Everest's three-foot theodolite made by Troughton & Simms, 1874.
© Science Museum / Science & Society Picture Library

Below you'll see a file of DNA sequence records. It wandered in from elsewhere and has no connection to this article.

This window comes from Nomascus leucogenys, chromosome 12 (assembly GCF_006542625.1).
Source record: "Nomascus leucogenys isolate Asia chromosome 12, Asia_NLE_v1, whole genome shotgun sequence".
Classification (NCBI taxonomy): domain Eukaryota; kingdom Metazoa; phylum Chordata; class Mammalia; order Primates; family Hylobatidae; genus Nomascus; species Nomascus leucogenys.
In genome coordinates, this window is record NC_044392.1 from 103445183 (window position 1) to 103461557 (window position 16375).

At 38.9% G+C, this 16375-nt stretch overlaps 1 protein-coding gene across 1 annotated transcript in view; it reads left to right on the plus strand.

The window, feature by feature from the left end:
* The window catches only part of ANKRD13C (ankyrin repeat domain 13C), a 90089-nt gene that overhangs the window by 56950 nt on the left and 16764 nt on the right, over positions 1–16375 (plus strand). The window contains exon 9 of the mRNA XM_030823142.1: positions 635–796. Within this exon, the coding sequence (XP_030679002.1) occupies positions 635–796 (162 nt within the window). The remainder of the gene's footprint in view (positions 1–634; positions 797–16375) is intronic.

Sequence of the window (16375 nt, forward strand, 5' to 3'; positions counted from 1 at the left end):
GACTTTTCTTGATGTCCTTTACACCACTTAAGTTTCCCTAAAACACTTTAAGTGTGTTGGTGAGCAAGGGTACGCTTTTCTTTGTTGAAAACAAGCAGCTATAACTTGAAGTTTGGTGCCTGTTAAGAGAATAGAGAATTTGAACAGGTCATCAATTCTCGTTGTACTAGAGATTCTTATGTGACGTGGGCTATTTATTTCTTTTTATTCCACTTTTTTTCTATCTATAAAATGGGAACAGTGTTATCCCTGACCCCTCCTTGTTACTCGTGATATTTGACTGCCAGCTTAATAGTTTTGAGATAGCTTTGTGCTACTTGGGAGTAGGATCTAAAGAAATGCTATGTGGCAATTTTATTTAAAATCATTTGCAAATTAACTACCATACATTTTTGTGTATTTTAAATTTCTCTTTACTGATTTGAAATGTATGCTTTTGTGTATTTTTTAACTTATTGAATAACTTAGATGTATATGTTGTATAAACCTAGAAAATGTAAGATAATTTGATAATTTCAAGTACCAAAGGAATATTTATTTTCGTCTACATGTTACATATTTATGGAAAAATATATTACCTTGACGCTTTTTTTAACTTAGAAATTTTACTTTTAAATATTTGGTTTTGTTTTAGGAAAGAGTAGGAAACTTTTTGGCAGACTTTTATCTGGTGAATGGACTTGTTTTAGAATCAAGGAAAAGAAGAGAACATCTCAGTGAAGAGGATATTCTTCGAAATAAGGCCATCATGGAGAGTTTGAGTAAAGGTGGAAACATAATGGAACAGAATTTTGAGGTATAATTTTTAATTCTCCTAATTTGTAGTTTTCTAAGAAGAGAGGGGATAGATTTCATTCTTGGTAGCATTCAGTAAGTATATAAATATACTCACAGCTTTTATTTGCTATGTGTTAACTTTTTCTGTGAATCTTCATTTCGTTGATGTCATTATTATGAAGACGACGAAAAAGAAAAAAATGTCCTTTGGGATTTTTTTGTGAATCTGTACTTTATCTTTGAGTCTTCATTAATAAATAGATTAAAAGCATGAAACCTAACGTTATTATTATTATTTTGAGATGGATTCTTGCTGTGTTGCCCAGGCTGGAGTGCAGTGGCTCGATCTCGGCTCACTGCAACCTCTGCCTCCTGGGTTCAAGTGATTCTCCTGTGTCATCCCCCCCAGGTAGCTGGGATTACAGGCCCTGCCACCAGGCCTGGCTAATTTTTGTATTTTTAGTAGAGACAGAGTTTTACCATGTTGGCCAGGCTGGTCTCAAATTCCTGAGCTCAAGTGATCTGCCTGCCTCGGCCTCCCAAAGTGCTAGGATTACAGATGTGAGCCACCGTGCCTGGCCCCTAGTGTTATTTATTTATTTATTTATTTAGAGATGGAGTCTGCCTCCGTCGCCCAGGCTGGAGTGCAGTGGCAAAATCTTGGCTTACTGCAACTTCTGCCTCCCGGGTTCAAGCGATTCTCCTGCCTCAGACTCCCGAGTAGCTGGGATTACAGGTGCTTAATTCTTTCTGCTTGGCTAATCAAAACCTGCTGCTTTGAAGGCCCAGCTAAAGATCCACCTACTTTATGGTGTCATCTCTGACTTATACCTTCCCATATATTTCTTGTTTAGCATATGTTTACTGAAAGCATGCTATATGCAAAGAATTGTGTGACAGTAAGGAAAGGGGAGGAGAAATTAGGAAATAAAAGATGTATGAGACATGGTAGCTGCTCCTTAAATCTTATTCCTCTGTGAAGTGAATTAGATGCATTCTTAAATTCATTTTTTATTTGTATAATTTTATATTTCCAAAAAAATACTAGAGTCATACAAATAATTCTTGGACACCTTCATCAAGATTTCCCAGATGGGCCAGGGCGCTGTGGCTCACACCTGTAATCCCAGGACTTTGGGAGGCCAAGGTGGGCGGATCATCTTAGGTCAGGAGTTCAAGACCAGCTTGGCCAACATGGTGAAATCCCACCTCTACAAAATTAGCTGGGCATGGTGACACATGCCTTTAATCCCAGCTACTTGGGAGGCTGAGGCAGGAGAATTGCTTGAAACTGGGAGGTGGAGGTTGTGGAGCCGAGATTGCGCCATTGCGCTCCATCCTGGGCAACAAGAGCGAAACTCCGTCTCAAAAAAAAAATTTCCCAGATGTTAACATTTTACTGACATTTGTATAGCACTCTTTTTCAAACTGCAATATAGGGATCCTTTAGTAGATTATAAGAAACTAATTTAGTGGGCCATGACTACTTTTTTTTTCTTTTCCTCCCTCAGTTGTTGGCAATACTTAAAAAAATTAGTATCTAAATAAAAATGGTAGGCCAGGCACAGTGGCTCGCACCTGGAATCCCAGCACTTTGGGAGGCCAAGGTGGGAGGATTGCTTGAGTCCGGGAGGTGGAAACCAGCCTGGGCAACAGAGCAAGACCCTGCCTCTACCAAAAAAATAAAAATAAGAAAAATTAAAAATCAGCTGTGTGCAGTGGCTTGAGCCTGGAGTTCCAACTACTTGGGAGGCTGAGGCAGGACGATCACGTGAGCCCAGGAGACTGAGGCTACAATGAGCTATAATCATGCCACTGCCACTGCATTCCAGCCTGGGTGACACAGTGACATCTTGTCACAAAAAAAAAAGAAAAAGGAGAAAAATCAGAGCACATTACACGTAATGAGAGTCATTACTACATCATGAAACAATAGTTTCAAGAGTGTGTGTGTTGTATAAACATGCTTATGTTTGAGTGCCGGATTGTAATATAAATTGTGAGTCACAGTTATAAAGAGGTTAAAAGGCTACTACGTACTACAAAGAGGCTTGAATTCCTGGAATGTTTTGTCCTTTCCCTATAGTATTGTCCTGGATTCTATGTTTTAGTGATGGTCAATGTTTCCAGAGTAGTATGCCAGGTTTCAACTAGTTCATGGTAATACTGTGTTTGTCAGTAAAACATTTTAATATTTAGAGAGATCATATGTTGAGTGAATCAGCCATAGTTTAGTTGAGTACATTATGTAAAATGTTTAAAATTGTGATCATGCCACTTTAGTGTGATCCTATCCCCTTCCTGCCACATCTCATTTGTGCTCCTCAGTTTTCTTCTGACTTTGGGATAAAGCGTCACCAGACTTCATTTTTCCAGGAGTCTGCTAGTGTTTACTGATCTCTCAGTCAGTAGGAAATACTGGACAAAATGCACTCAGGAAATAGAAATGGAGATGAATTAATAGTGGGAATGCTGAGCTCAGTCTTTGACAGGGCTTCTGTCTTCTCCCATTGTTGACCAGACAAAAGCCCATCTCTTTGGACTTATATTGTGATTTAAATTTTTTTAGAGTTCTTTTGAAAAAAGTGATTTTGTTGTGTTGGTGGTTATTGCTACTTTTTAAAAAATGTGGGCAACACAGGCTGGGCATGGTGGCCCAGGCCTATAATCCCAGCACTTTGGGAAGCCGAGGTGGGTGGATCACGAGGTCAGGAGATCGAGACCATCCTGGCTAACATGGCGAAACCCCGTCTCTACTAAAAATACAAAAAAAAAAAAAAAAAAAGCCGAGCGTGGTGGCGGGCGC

Elevation (showing the face of the vertical circle) and plan of the theodolite made by Cary and revised by Barrow. Weighing over 1000 pounds, it was taken to India by Captain Lambton in 1802 and later used by Colonel Sir George Everest (1790-1866), Surveyor General of India, in the Great Trigonometrical Survey of India (1830-1843). Its extreme solidity ensured the highest accuracy of the readings. In 1849, survey officer James Nicolson also used this theodolite to establish that a peak on Mount Everest, then known as peak 'b', was the highest in the world. In 1865, the Royal Geographical Society named the mountain after Everest in tribute to his pioneering work in mapping India. Everest's own belief was that mountains should be known by their local names.